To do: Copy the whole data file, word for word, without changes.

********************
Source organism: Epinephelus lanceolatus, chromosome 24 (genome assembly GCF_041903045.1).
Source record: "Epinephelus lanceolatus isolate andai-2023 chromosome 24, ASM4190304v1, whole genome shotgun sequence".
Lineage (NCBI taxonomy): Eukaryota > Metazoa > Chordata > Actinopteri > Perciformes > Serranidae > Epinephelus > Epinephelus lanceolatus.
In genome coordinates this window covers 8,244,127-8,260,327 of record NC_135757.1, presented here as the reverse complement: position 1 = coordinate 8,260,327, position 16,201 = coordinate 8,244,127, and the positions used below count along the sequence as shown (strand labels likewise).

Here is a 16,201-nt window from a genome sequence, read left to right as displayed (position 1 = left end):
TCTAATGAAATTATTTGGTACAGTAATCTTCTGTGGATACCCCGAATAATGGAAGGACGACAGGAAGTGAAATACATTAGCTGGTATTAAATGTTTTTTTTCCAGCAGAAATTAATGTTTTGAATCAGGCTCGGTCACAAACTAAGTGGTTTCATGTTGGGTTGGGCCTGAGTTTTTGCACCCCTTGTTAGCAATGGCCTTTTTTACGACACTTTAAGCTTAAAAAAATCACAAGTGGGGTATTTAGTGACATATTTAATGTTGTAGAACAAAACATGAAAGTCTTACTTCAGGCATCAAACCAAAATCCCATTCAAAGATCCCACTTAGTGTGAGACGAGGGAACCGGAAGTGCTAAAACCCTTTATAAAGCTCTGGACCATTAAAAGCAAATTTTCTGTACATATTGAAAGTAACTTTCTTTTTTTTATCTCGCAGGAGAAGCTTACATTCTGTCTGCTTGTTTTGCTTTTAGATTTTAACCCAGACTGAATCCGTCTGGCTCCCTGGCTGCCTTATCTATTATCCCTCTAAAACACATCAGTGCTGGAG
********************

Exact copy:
Source organism: Epinephelus lanceolatus, chromosome 24 (genome assembly GCF_041903045.1).
Source record: "Epinephelus lanceolatus isolate andai-2023 chromosome 24, ASM4190304v1, whole genome shotgun sequence".
Lineage (NCBI taxonomy): Eukaryota > Metazoa > Chordata > Actinopteri > Perciformes > Serranidae > Epinephelus > Epinephelus lanceolatus.
In genome coordinates this window covers 8,244,127-8,260,327 of record NC_135757.1, presented here as the reverse complement: position 1 = coordinate 8,260,327, position 16,201 = coordinate 8,244,127, and the positions used below count along the sequence as shown (strand labels likewise).

Here is a 16,201-nt window from a genome sequence, read left to right as displayed (position 1 = left end):
TCTAATGAAATTATTTGGTACAGTAATCTTCTGTGGATACCCCGAATAATGGAAGGACGACAGGAAGTGAAATACATTAGCTGGTATTAAATGTTTTTTTTCCAGCAGAAATTAATGTTTTGAATCAGGCTCGGTCACAAACTAAGTGGTTTCATGTTGGGTTGGGCCTGAGTTTTTGCACCCCTTGTTAGCAATGGCCTTTTTTACGACACTTTAAGCTTAAAAAAATCACAAGTGGGGTATTTAGTGACATATTTAATGTTGTAGAACAAAACATGAAAGTCTTACTTCAGGCATCAAACCAAAATCCCATTCAAAGATCCCACTTAGTGTGAGACGAGGGAACCGGAAGTGCTAAAACCCTTTATAAAGCTCTGGACCATTAAAAGCAAATTTTCTGTACATATTGAAAGTAACTTTCTTTTTTTTATCTCGCAGGAGAAGCTTACATTCTGTCTGCTTGTTTTGCTTTTAGATTTTAACCCAGACTGAATCCGTCTGGCTCCCTGGCTGCCTTATCTATTATCCCTCTAAAACACATCAGTGCTGGAG